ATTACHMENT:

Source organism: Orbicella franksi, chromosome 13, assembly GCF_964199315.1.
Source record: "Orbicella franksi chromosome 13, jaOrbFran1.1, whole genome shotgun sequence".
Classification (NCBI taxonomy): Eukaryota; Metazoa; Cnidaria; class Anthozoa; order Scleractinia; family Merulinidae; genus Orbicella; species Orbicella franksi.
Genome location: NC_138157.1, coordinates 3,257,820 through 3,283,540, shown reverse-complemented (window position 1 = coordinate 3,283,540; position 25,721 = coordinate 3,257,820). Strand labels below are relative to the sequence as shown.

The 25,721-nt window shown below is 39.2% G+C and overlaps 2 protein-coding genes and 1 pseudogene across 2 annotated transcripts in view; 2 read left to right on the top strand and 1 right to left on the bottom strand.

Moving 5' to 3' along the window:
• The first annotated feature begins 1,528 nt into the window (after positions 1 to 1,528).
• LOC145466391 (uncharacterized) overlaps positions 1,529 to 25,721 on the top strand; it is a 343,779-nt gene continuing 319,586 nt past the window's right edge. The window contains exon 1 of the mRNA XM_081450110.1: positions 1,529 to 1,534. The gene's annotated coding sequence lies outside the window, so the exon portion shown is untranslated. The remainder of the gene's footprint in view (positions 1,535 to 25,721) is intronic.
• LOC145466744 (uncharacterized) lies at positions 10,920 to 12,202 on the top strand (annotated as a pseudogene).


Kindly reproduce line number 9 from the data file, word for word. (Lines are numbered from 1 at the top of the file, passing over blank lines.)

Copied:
• LOC145466744 (uncharacterized) lies at positions 10,920 to 12,202 on the top strand (annotated as a pseudogene).